5 of the Best Organizations for Veterans Transitioning to Civilian Life

5 of the Best Organizations for Veterans Transitioning to Civilian Life

Transitioning from military to civilian life involves far more than a change in lifestyle. For many retiring service members, navigating the move from active duty to a civilian career can be challenging. For one, it can be difficult to know where to begin the process of obtaining a job. What line of work would you like to pursue? Will you need to go back to school? How do you translate your military experience to match civilian job requirements? Which companies are actively hiring veterans? Are there are any scholarships, grants, or special programs you can take advantage of?

To answer the dizzying number of questions you may have, you can turn to one of the many career transition resources that have guided military personnel like yourself through the transition process. Here’s a look at just a few organizations that are dedicated to helping veterans make a seamless transition back to civilian life:

1. Call of Duty Endowment

Call of Duty Endowment

In 2007, Activision Blizzard CEO Bobby Kotick established the Call of Duty Endowment to provide military veterans with more than symbolic thanks for their service. Looking to fulfill an unmet need, he and his team sought to connect veterans with good employment. Since 2009, the Endowment has helped more than 54,000 veterans find reliable work by funding the charities and other organizations that directly assist them in their search for jobs.

The Call of Duty Endowment supports veterans in both the United States and the United Kingdom. Spending an average of $522 per veteran, the organization operates efficiently, spending just one-sixth as much as the government does to place a veteran in a well-paying job. (The average starting salary of a veteran placed by one of the organization’s grantees is $58,250.) Through these efforts, the Endowment hopes to find jobs for 100,000 veterans by the year 2024.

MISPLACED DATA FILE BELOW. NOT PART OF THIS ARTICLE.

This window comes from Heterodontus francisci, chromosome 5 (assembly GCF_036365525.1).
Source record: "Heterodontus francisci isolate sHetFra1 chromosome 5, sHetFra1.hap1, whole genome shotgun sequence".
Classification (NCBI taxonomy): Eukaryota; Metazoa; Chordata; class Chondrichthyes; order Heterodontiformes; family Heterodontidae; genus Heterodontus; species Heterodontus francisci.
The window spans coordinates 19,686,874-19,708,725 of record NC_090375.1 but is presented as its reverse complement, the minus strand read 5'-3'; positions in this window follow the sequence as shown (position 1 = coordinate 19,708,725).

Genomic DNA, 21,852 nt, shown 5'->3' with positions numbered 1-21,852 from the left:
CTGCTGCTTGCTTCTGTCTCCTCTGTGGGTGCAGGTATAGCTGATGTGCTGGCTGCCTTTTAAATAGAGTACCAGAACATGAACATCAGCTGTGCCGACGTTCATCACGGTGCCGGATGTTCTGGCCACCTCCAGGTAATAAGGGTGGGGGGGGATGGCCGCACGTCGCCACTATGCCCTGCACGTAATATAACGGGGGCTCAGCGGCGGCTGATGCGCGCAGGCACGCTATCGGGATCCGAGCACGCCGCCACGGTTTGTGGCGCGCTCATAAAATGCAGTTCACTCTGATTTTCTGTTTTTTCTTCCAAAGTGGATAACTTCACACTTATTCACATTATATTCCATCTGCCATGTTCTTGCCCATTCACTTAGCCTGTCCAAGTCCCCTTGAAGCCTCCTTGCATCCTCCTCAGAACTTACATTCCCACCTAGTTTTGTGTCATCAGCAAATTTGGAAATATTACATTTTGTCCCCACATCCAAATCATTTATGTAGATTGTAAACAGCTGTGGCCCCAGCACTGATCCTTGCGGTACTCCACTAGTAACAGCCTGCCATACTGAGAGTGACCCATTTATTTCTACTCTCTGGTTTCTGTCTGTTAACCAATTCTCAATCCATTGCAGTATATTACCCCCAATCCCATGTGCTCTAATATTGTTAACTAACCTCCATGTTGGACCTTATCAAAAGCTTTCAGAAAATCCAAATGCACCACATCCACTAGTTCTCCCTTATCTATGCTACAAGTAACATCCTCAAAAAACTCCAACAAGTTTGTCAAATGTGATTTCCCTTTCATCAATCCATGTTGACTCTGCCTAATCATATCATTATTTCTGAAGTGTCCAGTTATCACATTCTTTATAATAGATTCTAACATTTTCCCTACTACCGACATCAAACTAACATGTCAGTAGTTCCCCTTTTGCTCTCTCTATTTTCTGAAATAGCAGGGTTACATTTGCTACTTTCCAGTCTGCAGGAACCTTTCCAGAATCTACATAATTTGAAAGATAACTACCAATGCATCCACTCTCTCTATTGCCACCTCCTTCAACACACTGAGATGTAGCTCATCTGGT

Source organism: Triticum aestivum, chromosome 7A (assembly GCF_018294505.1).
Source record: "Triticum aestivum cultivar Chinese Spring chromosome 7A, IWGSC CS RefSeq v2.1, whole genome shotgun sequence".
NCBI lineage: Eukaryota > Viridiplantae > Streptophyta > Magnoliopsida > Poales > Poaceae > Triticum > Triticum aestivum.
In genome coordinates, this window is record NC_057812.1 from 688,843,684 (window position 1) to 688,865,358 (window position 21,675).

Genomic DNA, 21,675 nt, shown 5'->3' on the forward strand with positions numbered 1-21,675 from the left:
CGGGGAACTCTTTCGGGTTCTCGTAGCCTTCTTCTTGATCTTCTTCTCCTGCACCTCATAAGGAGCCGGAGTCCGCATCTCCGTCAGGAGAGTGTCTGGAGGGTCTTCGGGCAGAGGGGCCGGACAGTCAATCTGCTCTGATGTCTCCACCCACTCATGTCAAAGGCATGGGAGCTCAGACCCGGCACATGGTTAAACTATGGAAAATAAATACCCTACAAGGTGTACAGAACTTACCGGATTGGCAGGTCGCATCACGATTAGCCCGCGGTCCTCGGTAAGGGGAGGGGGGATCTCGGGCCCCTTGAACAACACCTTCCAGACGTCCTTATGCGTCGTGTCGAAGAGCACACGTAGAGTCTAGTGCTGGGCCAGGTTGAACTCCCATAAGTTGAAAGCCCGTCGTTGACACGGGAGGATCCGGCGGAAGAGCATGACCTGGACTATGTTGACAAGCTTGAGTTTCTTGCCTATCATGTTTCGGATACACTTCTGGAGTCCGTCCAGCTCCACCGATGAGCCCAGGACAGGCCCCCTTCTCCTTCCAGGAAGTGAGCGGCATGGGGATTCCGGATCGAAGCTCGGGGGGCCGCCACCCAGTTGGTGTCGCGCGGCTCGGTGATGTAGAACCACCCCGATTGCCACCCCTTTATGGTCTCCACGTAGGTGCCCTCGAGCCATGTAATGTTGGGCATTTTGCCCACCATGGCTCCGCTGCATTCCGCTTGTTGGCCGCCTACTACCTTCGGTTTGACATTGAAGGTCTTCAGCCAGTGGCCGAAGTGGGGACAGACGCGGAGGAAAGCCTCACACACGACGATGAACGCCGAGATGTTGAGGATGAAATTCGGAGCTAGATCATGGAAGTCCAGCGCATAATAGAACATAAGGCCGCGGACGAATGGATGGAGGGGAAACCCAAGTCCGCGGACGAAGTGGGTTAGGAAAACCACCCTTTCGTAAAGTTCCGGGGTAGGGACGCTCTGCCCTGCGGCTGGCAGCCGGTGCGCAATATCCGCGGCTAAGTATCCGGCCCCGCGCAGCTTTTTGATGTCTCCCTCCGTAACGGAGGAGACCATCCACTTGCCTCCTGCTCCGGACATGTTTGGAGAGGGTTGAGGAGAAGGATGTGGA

2. Vetted

Vetted

Vetted is the vision of a retired Navy Seal Lieutenant Commander who embarked on a mission to help other transitioning personnel find work in the private sector. Since partnering with the University of Texas at Austin and major companies like Facebook and Southwest Airlines, the organization has facilitated educational programming for veterans looking to become corporate leaders and entrepreneurs.

Through Vetted, retired service members complete a five-step transition process that begins with transition preparation. Over the following two phases, participants complete both distance and residence education. These courses cover nearly every aspect of business, from marketing to entrepreneurial finance. Participants also hone critical skills such as personal branding, business writing, and negotiation.

Following the successful completion of the educational program, participants then receive career placement services. Vetted also keeps in touch with the veterans it supports, providing ongoing mentoring services after the completion of the program.

3. Student Veterans of America